Tree Genetics & Genomes

, 11:67 | Cite as

Connectedness among test series in mixed linear models of genetic evaluation for forest trees

  • Richard J. Kerr
  • Gregory W. Dutkowski
  • Gunnar Jansson
  • Torgny Persson
  • Johan Westin
Original Paper
Part of the following topical collections:
  1. Breeding


In forest tree species with large natural ranges, there are usually several to many separate breeding populations, each designed to capture elite material suited to a particular geographic region. Separate test series are often dedicated to each population. Because the aim is to optimise gain in the meta-population, it is important to ensure that test series are linked so that individuals can be compared across test series as well as within. Computer simulation was used to determine the most efficient strategy for obtaining linkage. The average accuracy of a genetic value contrast between individuals in the same and in different test series was used as the criterion for assessing the optimal level of linkage. Accuracy is a function of the elements of the inverse coefficient matrix for a mixed linear model within a best linear unbiased prediction framework (BLUP). Material used to link test series was either common test families, common check-lots such as seed orchard bulks, or families generated by inter-crossing parents from different test series. Use of common test families was the most efficient strategy for the scenarios tested, which included having 50 parents crossed to produce 50 test families in each of three populations. For a low-heritability scenario, the amount of linkage material, relative to test material, needed to be 8 and 12 %, for progeny and parents, respectively, in order for a contrast between individuals in different test series to have equivalent accuracy as a contrast between individuals in the same test series. Other strategies were less efficient in terms of the amount of linkage material needed to obtain this equivalency.


Connectedness Genetic evaluation BLUP Genetic progress 


  1. Danell, O (1991) Survey of past, current and future Swedish forest tree breeding. Silva Fenn 25:241–247CrossRefGoogle Scholar
  2. Eberhart SA, Russell WA (1966) Stability Parameters for Comparing Varieties. Crop Sci 6:36–40. doi:10.2135/cropsci1966.0011183X000600010011x CrossRefGoogle Scholar
  3. Fouilloux M-N, Clement V, Laloe D (2008) Measuring connectedness among herds in mixed linear models: from theory to practice in large-sized genetic evaluations. Genet Sel Evol 40:145–159PubMedCentralPubMedGoogle Scholar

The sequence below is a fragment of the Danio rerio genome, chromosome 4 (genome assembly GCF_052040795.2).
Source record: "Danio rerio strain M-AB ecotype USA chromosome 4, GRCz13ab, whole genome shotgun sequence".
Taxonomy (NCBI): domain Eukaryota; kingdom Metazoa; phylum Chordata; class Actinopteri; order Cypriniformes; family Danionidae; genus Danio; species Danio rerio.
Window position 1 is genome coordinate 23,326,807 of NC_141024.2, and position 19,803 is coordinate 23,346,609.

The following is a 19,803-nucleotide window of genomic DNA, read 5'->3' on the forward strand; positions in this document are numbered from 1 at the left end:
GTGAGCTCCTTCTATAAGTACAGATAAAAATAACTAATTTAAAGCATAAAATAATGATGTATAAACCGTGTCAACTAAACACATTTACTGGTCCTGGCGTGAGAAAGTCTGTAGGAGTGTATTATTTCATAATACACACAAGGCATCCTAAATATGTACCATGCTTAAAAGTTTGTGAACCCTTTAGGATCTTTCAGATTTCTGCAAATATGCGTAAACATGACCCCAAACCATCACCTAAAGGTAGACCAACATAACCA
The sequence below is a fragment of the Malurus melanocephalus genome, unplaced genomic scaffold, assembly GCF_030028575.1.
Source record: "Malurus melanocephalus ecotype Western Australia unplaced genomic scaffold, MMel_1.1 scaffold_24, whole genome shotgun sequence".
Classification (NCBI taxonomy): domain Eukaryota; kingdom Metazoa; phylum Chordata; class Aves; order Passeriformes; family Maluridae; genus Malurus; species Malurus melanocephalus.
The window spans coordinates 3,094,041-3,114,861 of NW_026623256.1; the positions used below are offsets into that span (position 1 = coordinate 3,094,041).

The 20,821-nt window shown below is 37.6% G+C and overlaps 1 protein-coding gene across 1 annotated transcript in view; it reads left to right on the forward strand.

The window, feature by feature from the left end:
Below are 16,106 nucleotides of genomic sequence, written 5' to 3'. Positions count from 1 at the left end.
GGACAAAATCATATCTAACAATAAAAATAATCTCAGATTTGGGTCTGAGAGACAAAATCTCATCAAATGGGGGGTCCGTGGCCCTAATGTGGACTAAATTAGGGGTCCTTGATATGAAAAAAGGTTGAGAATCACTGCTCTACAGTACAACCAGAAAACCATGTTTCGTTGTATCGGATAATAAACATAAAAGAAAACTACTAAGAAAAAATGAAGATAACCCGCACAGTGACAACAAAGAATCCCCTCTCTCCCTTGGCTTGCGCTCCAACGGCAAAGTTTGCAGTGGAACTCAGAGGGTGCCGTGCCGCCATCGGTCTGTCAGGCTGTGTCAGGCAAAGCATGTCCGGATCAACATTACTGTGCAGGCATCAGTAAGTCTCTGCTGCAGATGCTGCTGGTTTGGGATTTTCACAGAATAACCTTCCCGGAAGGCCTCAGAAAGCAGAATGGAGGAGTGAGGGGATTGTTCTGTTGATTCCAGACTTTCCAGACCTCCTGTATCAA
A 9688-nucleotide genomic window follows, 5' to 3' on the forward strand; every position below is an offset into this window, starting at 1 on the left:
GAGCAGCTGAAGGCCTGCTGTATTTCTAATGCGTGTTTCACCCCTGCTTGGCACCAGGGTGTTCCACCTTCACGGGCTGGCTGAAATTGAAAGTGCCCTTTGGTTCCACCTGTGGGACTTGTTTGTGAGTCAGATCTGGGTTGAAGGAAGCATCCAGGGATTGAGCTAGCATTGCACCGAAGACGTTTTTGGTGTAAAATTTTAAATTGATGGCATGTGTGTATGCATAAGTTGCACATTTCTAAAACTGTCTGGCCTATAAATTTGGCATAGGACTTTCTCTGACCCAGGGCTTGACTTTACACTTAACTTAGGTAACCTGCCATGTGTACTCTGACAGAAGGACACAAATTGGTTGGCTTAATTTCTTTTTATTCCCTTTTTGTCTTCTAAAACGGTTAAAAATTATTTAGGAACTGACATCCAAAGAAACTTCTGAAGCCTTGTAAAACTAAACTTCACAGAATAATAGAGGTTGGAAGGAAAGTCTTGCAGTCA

4. Foulley JL, Bouix J, Goffinet B, Elsen JM (1990) Connectedness in genetic evaluation. In: Gianola D, Hammond K (eds) Advances in Statistical Methods for Genetic Improvement of Livestock. Springer-Verlag, Heidelberg, pp 277–308CrossRefGoogle Scholar
  5. Foulley JL, Hanocq E, Boichard D (1992) A criterion for measuring the degree of connectedness in linear models of genetic evaluation. Genet Sel Evol 24:315–330PubMedCentralCrossRefGoogle Scholar
  6. Henderson CR (1988) Use of an average numerator relationship matrix for multiple-sire joining. J Anim Sci 66:1614–1621Google Scholar
  7. Jansson G, Danusevicius D, Grotehusman H, Kowalszyk J, Krajmerova D, Skroppa T, Wofl H (2013) Norway Spruce (Picea abies (L.) H. Karst.). In: Paques LE (ed) Forest tree breeding in Europe: current state-of-the-art and perspectives. Managing Forest Ecosystems. Springer Science + Business Media, DordrechtGoogle Scholar
  8. Johnson GR (2004) Common families across test series - how many do we need? For Genet 11:103–112Google Scholar
  9. Kennedy BW, Trus D (1993) Considerations on Genetic Connectedness between Management Units under an Animal-Model. J Anim Sci 71:2341–2352PubMedGoogle Scholar
  10. Kuehn LA, Lewis RM, Notter DR (2007) Managing the risk of comparing estimated breeding values across flocks or herds through connectedness: a review and application. Genet Sel Evol 39:225–247. doi:10.1051/gse:2007001 PubMedCrossRefGoogle Scholar
  11. Laloe D (1993) Precision and Information in Linear-Models of Genetic Evaluation. Genet Sel Evol 25:557–576PubMedCentralCrossRefGoogle Scholar
  12. Laloe D, Phocas F, Menissier F (1996) Considerations on measures of precision and connectedness in mixed linear models of genetic evaluation. Genet Sel Evol 28:359–378PubMedCentralCrossRefGoogle Scholar
  13. Perez-Enciso M, Misztal I, Elzo MA (2004) FSPAK: an interface for public domain sparse matrix subroutines. In: 5th World Congress on Genetics Applied to Livestock Production, Guelph, ON, Canada, p 87–88Google Scholar
  14. Quaas RL, Pollak EJ (1980) Mixed Model Methodology for Farm and Ranch Beef-Cattle Testing Programs. J Anim Sci 51:1277–1287Google Scholar
  15. Raymond C (2011) Genotype by environment interactions for Pinus radiata in New South Wales, Australia. Tree Genet Genomes 7:819–833. doi:10.1007/s11295-011-0376-4 CrossRefGoogle Scholar
  16. Searle SR (1987) Linear models for unbalanced data. John Wiley and Sons, New YorkGoogle Scholar
  17. Westell RA, Quaas RL, Vanvleck LD (1988) Genetic Groups in an Animal-Model. J Dairy Sci 71:1310–1318CrossRefGoogle Scholar

Copyright information

© Springer-Verlag Berlin Heidelberg 2015

Authors and Affiliations

  • Richard J. Kerr
    • 1
  • Gregory W. Dutkowski
    • 1
  • Gunnar Jansson
    • 2
  • Torgny Persson
    • 3
  • Johan Westin
    • 3
  1. 1.PlantPlan Genetics Pty Ltd, School of Biological SciencesUniversity of TasmaniaHobartAustralia
  2. 2.SkogforskUppsalaSweden
  3. 3.SkogforskSävarSweden

Personalised recommendations